Belak too bold for coach

LANCE HORNBY -- Sun Media

, Last Updated: 10:19 AM ET

The last time the Maple Leafs played seven in a row on the road was 1999, when they mined nine points, in a season they went to the Eastern Conference final.

But coach Paul Maurice, who hates to commit to a points objective before trips, forced a smile when told one of his players (okay, it was quote machine Wade Belak), had targeted 10 points.

"Good, we'll do that in the first five games then," the coach said half-sarcastically. "We'll put that back on the player, being that he's in the dressing room preparing the club."

The Leafs flew to Atlanta yesterday for the first of back-to-back games. They will jet to Montreal for a Hockey Night in Canada game and after a day and a half in Toronto, it's back to playing every second day in Carolina, Tampa, and South Florida, scattering for a three-day Christmas break, then reconvening for a back-to-back against the Islanders and Flyers.

"You can say 4-3 is okay and 5-2 would be great, but we can't look at anything past Atlanta," Maurice warned. "We're in the (same boat) as about 17 other teams."

With a record of 5-1-1 in their past seven games, the Leafs have modest hopes to come out of this trek solidly back among the top eight playoff teams.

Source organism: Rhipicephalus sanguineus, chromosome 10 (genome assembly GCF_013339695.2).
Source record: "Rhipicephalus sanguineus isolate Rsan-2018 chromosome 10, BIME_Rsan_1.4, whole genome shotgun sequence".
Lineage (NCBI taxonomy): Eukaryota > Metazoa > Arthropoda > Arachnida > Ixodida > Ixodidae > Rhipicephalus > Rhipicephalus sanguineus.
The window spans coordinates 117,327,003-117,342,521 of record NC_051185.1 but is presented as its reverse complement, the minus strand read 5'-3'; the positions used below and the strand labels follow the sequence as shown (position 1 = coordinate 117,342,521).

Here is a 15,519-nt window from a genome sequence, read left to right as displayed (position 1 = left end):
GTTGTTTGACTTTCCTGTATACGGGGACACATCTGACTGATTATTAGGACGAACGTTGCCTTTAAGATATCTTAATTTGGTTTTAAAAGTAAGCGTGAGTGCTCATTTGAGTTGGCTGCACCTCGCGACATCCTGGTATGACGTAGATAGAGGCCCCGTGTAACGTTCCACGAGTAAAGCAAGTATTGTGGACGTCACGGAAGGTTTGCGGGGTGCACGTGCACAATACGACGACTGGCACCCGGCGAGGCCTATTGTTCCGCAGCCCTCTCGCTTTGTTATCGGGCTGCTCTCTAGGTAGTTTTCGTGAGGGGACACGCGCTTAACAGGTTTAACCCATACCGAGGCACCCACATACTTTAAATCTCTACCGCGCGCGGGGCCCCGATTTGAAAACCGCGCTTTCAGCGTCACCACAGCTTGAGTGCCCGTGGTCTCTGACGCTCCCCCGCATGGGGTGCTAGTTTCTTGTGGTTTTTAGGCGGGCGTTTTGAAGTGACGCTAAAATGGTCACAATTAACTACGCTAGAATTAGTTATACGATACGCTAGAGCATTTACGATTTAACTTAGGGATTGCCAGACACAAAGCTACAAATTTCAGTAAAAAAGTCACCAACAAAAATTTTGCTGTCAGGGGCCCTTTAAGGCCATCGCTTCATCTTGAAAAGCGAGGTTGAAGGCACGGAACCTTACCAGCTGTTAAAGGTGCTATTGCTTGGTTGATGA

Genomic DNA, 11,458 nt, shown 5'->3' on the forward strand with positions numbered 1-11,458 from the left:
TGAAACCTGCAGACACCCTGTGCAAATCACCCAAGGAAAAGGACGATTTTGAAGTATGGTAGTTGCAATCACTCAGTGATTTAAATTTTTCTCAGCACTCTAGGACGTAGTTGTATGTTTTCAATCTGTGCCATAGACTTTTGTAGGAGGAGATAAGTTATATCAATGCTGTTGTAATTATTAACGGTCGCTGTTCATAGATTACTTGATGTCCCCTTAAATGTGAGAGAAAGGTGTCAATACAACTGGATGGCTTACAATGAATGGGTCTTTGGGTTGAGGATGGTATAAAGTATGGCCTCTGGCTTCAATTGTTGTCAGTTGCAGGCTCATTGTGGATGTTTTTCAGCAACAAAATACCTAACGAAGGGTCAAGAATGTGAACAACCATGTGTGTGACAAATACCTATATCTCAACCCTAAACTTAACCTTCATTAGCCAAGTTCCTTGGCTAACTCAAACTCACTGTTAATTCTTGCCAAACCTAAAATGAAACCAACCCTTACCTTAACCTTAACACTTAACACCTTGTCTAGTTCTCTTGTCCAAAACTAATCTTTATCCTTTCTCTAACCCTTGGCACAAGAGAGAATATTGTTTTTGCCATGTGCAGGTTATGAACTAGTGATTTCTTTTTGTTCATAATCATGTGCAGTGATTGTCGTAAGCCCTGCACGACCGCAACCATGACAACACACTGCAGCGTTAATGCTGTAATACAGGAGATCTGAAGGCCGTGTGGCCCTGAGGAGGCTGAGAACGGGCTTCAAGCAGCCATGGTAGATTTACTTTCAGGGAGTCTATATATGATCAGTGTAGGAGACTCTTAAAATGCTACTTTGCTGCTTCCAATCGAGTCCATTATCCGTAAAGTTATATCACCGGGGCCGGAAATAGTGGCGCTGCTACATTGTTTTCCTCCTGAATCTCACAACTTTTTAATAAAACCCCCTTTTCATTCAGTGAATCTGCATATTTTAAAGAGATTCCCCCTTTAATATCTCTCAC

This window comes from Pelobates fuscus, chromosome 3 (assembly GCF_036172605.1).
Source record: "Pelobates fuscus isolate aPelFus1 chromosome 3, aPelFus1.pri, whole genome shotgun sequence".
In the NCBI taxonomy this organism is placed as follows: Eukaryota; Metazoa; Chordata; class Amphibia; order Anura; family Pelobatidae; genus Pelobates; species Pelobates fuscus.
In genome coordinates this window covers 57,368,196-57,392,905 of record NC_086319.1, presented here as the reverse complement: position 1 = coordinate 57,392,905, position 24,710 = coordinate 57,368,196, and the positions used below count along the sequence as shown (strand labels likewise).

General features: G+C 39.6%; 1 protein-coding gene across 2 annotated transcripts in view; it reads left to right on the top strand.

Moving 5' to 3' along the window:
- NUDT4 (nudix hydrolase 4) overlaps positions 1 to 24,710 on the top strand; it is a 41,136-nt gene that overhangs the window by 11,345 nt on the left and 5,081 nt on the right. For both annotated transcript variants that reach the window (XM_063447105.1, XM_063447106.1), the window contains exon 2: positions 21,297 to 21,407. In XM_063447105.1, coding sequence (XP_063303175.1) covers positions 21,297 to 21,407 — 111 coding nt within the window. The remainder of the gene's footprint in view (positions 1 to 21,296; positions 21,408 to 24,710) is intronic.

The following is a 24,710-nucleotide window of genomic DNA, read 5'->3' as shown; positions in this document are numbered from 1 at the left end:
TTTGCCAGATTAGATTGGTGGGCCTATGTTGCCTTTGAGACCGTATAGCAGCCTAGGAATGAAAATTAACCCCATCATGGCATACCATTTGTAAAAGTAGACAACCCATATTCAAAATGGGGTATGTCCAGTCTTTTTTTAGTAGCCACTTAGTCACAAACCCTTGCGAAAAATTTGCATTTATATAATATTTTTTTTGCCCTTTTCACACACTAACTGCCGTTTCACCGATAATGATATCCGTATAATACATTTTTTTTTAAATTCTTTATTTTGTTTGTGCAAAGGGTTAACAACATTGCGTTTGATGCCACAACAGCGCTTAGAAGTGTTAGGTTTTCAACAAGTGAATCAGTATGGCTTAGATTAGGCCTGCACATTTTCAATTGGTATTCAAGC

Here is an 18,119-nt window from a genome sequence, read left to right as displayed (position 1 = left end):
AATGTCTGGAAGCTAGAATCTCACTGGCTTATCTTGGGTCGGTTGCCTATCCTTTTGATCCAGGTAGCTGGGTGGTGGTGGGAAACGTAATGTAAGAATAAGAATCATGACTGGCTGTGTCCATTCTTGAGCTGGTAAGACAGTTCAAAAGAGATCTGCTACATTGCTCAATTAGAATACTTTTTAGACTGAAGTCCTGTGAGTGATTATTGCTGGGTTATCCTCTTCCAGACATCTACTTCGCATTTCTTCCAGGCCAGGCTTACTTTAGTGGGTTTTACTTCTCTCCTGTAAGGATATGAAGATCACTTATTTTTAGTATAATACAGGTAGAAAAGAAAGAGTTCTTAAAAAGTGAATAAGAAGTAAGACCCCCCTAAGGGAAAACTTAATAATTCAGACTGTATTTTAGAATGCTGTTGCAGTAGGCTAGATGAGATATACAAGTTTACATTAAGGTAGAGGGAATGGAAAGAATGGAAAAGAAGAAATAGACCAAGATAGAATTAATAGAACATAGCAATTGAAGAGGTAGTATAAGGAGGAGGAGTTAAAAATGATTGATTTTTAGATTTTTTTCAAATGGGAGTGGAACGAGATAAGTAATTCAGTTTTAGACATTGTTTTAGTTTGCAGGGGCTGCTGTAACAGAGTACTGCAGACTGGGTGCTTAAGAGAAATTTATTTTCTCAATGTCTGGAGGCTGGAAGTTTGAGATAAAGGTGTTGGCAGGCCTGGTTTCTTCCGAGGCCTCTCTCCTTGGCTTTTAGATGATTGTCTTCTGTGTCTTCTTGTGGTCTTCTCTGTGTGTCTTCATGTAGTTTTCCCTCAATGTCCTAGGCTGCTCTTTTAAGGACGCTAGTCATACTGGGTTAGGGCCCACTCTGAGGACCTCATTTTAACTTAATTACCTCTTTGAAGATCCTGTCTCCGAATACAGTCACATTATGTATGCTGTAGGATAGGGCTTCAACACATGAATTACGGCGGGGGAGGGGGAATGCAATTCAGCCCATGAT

"We have to make up for what happened earlier," Belak said, recounting the Leafs winning just three of their first 11 home games (3-4-4).

The Leafs' road record is 6-6-1 and their goals-against is almost half a puck better away from the Air Canada Centre, 2.92 versus 3.44.

"It's hard to explain, but we're comfortable on the road," winger Nik Antropov said. "Maybe it's because there is less pressure on us, there's not as much media, I don't know."

Belak heartily agreed that the prospect of not getting booed off the ice by their own fans, as was the case in October, has put the Leafs in a better frame of mind. That, and they do a lot more team building during their travels than in Toronto.

"After games or practices here, you tend to go your own way, the family guys go home and the single guys do whatever it is they do," Belak said. "On the road, we don't always eat together, but we tend to stay in bigger groups."

Unlike their ACC quarters, with a lounge, gym, whirlpool, medical room, two dressing areas and other hideaways so players can work out or dodge the media, visiting rooms are much smaller and keep players in close proximity.


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